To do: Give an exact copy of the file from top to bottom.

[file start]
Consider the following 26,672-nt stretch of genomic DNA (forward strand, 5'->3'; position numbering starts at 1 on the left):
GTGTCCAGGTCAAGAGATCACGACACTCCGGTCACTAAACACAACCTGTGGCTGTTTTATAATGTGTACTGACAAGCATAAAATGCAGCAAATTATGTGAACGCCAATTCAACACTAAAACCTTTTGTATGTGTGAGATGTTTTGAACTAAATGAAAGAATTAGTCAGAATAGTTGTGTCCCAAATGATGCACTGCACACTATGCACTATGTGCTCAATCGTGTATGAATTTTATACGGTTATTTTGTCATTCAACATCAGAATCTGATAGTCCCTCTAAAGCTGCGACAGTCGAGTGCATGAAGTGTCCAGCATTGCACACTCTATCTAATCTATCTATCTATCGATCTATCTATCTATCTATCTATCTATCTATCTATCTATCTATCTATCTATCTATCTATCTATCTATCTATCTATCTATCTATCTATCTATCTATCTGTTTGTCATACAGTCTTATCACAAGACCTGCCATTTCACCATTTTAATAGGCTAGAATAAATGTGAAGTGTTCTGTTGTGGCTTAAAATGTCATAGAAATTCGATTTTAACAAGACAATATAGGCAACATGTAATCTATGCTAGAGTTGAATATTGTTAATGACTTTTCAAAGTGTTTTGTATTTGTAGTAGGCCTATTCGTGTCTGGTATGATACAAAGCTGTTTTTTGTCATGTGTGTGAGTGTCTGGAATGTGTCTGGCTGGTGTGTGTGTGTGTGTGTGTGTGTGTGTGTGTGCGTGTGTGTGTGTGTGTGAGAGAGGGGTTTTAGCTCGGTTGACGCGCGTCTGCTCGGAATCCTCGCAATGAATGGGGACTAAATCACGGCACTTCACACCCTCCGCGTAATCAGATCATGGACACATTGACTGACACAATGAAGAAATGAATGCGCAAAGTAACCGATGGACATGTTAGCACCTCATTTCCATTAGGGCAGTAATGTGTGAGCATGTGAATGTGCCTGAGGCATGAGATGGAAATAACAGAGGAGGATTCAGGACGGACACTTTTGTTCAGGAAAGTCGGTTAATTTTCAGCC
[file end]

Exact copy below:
Consider the following 26,672-nt stretch of genomic DNA (forward strand, 5'->3'; position numbering starts at 1 on the left):
GTGTCCAGGTCAAGAGATCACGACACTCCGGTCACTAAACACAACCTGTGGCTGTTTTATAATGTGTACTGACAAGCATAAAATGCAGCAAATTATGTGAACGCCAATTCAACACTAAAACCTTTTGTATGTGTGAGATGTTTTGAACTAAATGAAAGAATTAGTCAGAATAGTTGTGTCCCAAATGATGCACTGCACACTATGCACTATGTGCTCAATCGTGTATGAATTTTATACGGTTATTTTGTCATTCAACATCAGAATCTGATAGTCCCTCTAAAGCTGCGACAGTCGAGTGCATGAAGTGTCCAGCATTGCACACTCTATCTAATCTATCTATCTATCGATCTATCTATCTATCTATCTATCTATCTATCTATCTATCTATCTATCTATCTATCTATCTATCTATCTATCTATCTATCTATCTATCTATCTATCTGTTTGTCATACAGTCTTATCACAAGACCTGCCATTTCACCATTTTAATAGGCTAGAATAAATGTGAAGTGTTCTGTTGTGGCTTAAAATGTCATAGAAATTCGATTTTAACAAGACAATATAGGCAACATGTAATCTATGCTAGAGTTGAATATTGTTAATGACTTTTCAAAGTGTTTTGTATTTGTAGTAGGCCTATTCGTGTCTGGTATGATACAAAGCTGTTTTTTGTCATGTGTGTGAGTGTCTGGAATGTGTCTGGCTGGTGTGTGTGTGTGTGTGTGTGTGTGTGTGTGTGCGTGTGTGTGTGTGTGTGAGAGAGGGGTTTTAGCTCGGTTGACGCGCGTCTGCTCGGAATCCTCGCAATGAATGGGGACTAAATCACGGCACTTCACACCCTCCGCGTAATCAGATCATGGACACATTGACTGACACAATGAAGAAATGAATGCGCAAAGTAACCGATGGACATGTTAGCACCTCATTTCCATTAGGGCAGTAATGTGTGAGCATGTGAATGTGCCTGAGGCATGAGATGGAAATAACAGAGGAGGATTCAGGACGGACACTTTTGTTCAGGAAAGTCGGTTAATTTTCAGCC